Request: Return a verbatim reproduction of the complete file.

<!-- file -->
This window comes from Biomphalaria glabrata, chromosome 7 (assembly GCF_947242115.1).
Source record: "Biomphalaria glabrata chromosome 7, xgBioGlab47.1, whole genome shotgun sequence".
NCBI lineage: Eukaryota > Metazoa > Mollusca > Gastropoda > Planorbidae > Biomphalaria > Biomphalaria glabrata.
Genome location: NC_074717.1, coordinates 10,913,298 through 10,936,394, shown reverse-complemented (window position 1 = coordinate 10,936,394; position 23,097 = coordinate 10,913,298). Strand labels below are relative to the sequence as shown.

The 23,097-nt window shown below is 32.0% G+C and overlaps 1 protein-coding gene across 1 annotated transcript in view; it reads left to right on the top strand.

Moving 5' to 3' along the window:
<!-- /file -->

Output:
This window comes from Biomphalaria glabrata, chromosome 7 (assembly GCF_947242115.1).
Source record: "Biomphalaria glabrata chromosome 7, xgBioGlab47.1, whole genome shotgun sequence".
NCBI lineage: Eukaryota > Metazoa > Mollusca > Gastropoda > Planorbidae > Biomphalaria > Biomphalaria glabrata.
Genome location: NC_074717.1, coordinates 10,913,298 through 10,936,394, shown reverse-complemented (window position 1 = coordinate 10,936,394; position 23,097 = coordinate 10,913,298). Strand labels below are relative to the sequence as shown.

The 23,097-nt window shown below is 32.0% G+C and overlaps 1 protein-coding gene across 1 annotated transcript in view; it reads left to right on the top strand.

Moving 5' to 3' along the window: